10 Slovak Women Writers We’d Love to Read in English
"Slovakia has yet to make a real mark on the English-speaking literary market"
With only ten books of fiction by Slovak authors published in English translation over the last 15 years, Slovakia has yet to make a real mark on the English-speaking literary market. On the bright side, half of these books are by women writers (although the same cannot be said of some dozen anthologies published over the same period, in which women are shamefully underrepresented). Nevertheless, this is just the tip of the iceberg of a vibrant literature, where women writers have gradually become a major force. The authors that we—a group of translators and literature scholars—have selected for this list represent a range of generations and their works reflect experiences past and present, from Slovakia and abroad, some originally written in languages other than Slovak.
We decided to start with a pioneering work from the 1960s by Jaroslava Blažková. Sadly, she passed away at the age of 83 on February 20, 2017, before this list was completed so, in a way, it has turned into a tribute to an author who inspired generations of women writers and whose life epitomizes the upheavals of the 20th century. After she fled to Canada following the Soviet-led invasion of Czechoslovakia in 1968, Blažková was erased from Slovak literature and her books were banned. In a 1997 interview, she said: “Certain stages of life are irretrievable. 1989 came too late for me. When I received a letter from Bratislava asking how I envisaged my rehabilitation, I found it absurd. All I wanted was for my books to be reissued.” ASPEKT publishing house stepped up to the plate, reissuing several of her 1960s books as well as publishing two new ones, written after 2000.
Jaroslava Blažková, Nylonový mesiac (The Nylon Moon)
Slovenský spisovateľ, 1961
Jaroslava Blažková is often called the Slovak Françoise Sagan. Her writings include almost lyrical depictions, similar to Sagan’s, of the fragile and elusive, paradoxical nature of closeness and loneliness, the reluctunce of young women to submit to authority and settle into a mundane and humdrum marriage. Her novel The Nylon Moon tells the story of the exotic blonde Vanda and her brief relationship with the fickle and immature Andrej. It was turned into a feature film in 1968, shortly before the author left the country and before her works were banned.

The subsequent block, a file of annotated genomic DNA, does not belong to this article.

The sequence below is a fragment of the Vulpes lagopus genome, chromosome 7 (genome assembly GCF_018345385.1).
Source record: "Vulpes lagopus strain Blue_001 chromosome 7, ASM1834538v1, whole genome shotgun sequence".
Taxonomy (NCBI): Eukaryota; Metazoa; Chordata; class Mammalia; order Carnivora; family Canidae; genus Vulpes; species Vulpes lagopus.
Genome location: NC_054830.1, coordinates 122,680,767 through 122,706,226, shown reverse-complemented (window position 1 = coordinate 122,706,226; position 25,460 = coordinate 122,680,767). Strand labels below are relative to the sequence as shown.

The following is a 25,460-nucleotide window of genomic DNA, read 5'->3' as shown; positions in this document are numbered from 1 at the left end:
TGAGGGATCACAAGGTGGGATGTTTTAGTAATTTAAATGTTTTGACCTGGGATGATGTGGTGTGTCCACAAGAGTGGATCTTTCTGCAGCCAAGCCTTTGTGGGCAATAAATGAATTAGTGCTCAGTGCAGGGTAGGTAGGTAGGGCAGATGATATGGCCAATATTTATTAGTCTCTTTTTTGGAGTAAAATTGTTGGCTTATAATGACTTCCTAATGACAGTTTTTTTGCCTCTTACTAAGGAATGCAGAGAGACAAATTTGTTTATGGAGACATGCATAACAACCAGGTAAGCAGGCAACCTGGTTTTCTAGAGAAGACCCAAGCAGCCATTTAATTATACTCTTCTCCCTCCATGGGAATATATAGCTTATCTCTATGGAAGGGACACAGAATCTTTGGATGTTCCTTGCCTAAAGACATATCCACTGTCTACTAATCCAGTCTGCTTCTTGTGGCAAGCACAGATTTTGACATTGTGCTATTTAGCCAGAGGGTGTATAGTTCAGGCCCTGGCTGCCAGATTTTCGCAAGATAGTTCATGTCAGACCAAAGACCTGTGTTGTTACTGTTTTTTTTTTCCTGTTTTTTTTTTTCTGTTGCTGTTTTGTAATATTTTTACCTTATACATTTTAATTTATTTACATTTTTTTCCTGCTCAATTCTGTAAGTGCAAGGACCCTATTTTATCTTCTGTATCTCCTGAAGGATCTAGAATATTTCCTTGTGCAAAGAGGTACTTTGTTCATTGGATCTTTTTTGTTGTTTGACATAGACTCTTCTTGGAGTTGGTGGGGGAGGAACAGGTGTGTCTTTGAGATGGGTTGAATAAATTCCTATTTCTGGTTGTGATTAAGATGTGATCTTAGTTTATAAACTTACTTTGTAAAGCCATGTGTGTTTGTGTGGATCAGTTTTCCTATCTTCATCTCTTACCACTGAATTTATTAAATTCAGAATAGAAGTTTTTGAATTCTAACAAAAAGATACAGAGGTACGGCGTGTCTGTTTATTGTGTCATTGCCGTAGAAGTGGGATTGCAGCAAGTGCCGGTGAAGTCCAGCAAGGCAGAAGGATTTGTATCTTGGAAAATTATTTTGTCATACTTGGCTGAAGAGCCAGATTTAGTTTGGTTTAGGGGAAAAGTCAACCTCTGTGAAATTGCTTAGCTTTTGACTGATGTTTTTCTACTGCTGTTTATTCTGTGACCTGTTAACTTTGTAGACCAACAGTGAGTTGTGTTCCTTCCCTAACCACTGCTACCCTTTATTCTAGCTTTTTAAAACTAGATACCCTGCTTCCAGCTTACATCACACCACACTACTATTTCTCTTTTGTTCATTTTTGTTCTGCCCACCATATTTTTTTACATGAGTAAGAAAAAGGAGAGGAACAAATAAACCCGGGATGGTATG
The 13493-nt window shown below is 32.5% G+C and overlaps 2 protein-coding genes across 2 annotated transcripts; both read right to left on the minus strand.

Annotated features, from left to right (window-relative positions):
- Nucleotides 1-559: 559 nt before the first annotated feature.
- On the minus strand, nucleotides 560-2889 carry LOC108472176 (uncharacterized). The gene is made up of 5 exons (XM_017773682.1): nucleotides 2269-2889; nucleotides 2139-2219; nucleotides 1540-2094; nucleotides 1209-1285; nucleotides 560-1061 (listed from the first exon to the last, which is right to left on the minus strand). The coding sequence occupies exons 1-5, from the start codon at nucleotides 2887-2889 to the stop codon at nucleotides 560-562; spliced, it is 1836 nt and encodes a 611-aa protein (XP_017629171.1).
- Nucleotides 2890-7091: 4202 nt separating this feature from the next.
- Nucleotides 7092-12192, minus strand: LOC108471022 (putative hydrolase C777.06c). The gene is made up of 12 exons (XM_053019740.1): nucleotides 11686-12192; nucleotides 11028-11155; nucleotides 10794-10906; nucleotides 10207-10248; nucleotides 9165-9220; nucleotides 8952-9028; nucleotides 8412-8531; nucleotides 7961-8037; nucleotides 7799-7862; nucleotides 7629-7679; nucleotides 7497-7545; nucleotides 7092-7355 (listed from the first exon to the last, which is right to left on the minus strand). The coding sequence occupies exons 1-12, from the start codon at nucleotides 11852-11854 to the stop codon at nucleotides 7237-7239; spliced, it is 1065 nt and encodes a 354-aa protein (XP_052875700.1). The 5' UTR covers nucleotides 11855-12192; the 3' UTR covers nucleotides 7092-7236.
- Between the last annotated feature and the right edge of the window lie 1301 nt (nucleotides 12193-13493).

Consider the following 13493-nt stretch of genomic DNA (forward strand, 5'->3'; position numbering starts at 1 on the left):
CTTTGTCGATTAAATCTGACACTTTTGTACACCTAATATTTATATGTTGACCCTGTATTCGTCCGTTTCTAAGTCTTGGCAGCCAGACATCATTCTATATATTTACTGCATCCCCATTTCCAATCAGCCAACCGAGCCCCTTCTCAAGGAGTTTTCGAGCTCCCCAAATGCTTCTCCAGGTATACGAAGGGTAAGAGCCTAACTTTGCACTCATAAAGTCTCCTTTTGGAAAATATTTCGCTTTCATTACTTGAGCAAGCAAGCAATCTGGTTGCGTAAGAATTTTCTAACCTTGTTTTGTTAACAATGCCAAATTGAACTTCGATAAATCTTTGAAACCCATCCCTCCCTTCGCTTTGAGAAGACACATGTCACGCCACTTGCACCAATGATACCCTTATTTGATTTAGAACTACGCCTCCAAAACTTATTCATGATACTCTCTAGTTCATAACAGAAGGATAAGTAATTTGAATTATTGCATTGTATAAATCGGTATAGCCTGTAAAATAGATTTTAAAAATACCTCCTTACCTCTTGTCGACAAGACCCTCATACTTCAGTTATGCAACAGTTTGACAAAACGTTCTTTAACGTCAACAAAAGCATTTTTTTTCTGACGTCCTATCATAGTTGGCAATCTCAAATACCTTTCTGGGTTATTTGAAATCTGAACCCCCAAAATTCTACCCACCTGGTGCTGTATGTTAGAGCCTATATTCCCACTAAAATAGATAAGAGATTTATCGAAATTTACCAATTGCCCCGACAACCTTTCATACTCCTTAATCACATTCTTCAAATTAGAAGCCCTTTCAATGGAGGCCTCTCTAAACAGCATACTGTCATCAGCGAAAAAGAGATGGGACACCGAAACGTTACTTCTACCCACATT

Why translate it?
A novel of growing up in the 1960s, a time when the 20th century was also growing up and rebelling, The Nylon Moon highlights the absurdity of conservative, petty bourgeois conventions and expectations and is imbued with an intoxicating whiff of freedom, which at the time of publication stirred up controversy similar to that caused by the writing of Françoise Sagan.
Irena Brežná, Die beste aller Welten (The Best of All Worlds)
Ebersbach & Simon, 2008
This autobiographical novel depicts Slovakia in the early 1950s through the perspective of a young girl whose family has been persecuted as “class enemies” under Soviet-imposed ideology. Brežná expresses her criticism of the Communist regime with characteristically East Central European irony, referring obliquely to the different languages and cultural backgrounds of the characters, and she reveals the absurdity of the society through her protagonist’s genuinely naïve reactions to events. Although she emigrated to Switzerland in 1968, Brežná has only emerged as a major novelist over the past decade. She writes primarily in German, but has received several awards in Slovakia and was recently the subject of a documentary film.
Why translate it?
Like most of Brežná’s work, The Best of All Worlds was translated into Slovak (under the title Na slepačích krídlach / On Chicken Wings); it has also been published in Czech, French, and Belarusian. An excerpt from the already-completed English translation appeared in the online journal BODY, but it deserves to be published in full, so that a wider readership can experience her distinctive mix of empathy, humor, and barely concealed rage at political injustice in both the former Eastern bloc and the West.
Jana Bodnárová, Náhrdelník/Obojok (Necklace/Choker)